August 9, 2006

Non-Copyrightable Stats

Posted in copyright, judgments and transcripts at 5:54 am by thelawthoughts

Marty Schwimmer at the Trademark Blog points to a case in the US where it was held that MLB does not own the statistics of baseballers, and therefore cannot prevent others making money from running fantasy leagues which use those statistics.

Well, yeah. I am not surprised that this was dealt with by summary judgment (albeit 49 pages. 49 page summary judgment? Sheesh). My mother even knows that facts are not copyright. It is the way one reduces those facts to material form that becomes the copyright material.

So here is my question – do fantasy league owners use stats generated by the MLB and published by them? If they do, surely that is infringement. If, for example, I run a little basketball fantasy league between my friends, charge them $10 each to enter and get the stats from, that much be infringement. Only if I compile the stats myself am I not reusing the expression of another.

What am I missing here?


June 26, 2006

Digital Libraries

Posted in copyright, EU, fair use, globalisation, internet law, politics at 3:39 am by thelawthoughts

The EU is establishing a digital library, with cooperation from museums and libraries around Europe.

I am interested in the difference in reaction between this and Google's attempt. I have never even heard of the EU effort in the media. Why don't Europeans care? Why do Americans care so much?

I'm tempted to put it down to a European-sharing stereotype, which is interested in shared culture and cultural heritage, versus an American individual-centred protection of wealth regime.

It must be more than that, but I just can't see it.

Relevance and Discovery in Copyright Proceedings

Posted in copyright, discovery, judgments and transcripts, procedure at 1:39 am by thelawthoughts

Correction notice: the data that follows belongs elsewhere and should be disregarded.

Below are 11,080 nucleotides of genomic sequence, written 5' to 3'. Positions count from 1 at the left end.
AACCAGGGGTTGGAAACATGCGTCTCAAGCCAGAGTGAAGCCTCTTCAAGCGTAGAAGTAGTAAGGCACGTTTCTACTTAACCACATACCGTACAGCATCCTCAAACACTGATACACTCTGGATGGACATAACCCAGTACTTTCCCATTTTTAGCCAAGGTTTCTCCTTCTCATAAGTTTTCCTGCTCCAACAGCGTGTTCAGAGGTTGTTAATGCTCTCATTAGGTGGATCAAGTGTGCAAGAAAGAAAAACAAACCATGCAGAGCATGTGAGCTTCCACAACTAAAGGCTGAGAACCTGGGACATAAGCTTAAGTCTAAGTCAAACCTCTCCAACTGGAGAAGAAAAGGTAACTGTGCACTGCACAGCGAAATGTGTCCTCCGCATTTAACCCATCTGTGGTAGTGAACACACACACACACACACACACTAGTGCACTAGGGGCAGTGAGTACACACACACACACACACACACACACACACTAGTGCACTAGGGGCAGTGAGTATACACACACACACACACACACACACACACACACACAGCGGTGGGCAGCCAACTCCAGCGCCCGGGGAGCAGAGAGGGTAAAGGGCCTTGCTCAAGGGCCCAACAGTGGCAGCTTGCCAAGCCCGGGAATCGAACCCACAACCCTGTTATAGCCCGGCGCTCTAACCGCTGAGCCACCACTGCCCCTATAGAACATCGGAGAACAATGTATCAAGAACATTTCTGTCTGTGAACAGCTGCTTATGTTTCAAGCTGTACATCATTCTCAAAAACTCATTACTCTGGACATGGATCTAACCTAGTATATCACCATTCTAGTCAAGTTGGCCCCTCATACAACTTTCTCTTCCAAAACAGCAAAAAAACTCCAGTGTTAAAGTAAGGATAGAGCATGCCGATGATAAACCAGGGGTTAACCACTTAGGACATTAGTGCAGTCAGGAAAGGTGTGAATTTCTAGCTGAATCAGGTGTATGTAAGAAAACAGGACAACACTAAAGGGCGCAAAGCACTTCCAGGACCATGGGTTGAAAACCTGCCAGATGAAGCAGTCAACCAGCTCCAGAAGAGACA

Greenwood J on 9 June, 2006 handed down a short but interesting judgement on the extent to which discovery of relevant materials must be made in copyright proceedings. (See Norm Engineering Pty. Ltd. -v- Digga Australia Pty. Ltd. (No.2) [2006] FCA 732)

Basically, emails were sent describing the nature of the Applicant's buckets, as well as a short discussion about how the Respondent's were better because they had taken the features of two of the market leaders and made their own. They didn't want to discover this document (hmmm, wonder why) and so said it was not relevant.

The relevance argument was based on the fact that the Court would determine objective similarity when deciding whether copyright had been infringed.

Greenwood J held it was an essential part of determining objective similarity that emails discussing the early conceptions of the product were examined. He held the documents were relevant because they detailed how the product came into existence, which can be taken into account when determining objective similarity.

The Respondent also complained they had a dodgy IT system, which could not search emails properly, and they had 711,000 emails they might need to read.

Greenwood J, rightly so, was 'essentially unsympathetic'.

The case is set down for trial.

The Court

June 11, 2006

BBC gets into a Virtual World (updated)

Posted in contracts, copyright, internet law, law reform, virtual worlds at 4:36 am by thelawthoughts

I am going out on a limb and will say that the law of virtual worlds is going to be one of the most important legal discussions we, as a society, need to have.